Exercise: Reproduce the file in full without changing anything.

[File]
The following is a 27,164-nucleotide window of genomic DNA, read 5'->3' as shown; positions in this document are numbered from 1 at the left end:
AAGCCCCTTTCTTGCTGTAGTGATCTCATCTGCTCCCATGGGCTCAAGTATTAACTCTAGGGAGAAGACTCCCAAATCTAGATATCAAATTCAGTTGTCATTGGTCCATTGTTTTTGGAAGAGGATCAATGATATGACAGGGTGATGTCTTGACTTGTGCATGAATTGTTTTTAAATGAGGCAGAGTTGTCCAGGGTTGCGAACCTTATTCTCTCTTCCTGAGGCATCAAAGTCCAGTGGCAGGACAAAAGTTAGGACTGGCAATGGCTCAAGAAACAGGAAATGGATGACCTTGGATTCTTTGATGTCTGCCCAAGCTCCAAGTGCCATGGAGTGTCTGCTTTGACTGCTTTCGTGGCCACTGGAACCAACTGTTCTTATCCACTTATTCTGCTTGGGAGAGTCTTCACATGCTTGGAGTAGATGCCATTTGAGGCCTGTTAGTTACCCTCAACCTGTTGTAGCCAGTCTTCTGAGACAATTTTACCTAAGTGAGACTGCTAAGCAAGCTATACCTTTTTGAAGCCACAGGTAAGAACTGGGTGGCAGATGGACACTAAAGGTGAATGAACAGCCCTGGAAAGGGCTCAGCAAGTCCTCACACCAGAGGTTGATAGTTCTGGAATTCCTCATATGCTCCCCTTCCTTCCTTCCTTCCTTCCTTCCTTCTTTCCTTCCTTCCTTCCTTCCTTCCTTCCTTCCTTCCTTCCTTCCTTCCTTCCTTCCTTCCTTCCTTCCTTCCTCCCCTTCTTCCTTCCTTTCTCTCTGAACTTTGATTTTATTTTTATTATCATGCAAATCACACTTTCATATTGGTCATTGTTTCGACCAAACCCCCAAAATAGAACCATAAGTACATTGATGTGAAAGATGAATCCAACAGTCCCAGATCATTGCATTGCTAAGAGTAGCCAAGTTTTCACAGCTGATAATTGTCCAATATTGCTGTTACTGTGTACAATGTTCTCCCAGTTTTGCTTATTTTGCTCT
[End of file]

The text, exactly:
The following is a 27,164-nucleotide window of genomic DNA, read 5'->3' as shown; positions in this document are numbered from 1 at the left end:
AAGCCCCTTTCTTGCTGTAGTGATCTCATCTGCTCCCATGGGCTCAAGTATTAACTCTAGGGAGAAGACTCCCAAATCTAGATATCAAATTCAGTTGTCATTGGTCCATTGTTTTTGGAAGAGGATCAATGATATGACAGGGTGATGTCTTGACTTGTGCATGAATTGTTTTTAAATGAGGCAGAGTTGTCCAGGGTTGCGAACCTTATTCTCTCTTCCTGAGGCATCAAAGTCCAGTGGCAGGACAAAAGTTAGGACTGGCAATGGCTCAAGAAACAGGAAATGGATGACCTTGGATTCTTTGATGTCTGCCCAAGCTCCAAGTGCCATGGAGTGTCTGCTTTGACTGCTTTCGTGGCCACTGGAACCAACTGTTCTTATCCACTTATTCTGCTTGGGAGAGTCTTCACATGCTTGGAGTAGATGCCATTTGAGGCCTGTTAGTTACCCTCAACCTGTTGTAGCCAGTCTTCTGAGACAATTTTACCTAAGTGAGACTGCTAAGCAAGCTATACCTTTTTGAAGCCACAGGTAAGAACTGGGTGGCAGATGGACACTAAAGGTGAATGAACAGCCCTGGAAAGGGCTCAGCAAGTCCTCACACCAGAGGTTGATAGTTCTGGAATTCCTCATATGCTCCCCTTCCTTCCTTCCTTCCTTCCTTCCTTCTTTCCTTCCTTCCTTCCTTCCTTCCTTCCTTCCTTCCTTCCTTCCTTCCTTCCTTCCTTCCTTCCTTCCTTCCTCCCCTTCTTCCTTCCTTTCTCTCTGAACTTTGATTTTATTTTTATTATCATGCAAATCACACTTTCATATTGGTCATTGTTTCGACCAAACCCCCAAAATAGAACCATAAGTACATTGATGTGAAAGATGAATCCAACAGTCCCAGATCATTGCATTGCTAAGAGTAGCCAAGTTTTCACAGCTGATAATTGTCCAATATTGCTGTTACTGTGTACAATGTTCTCCCAGTTTTGCTTATTTTGCTCT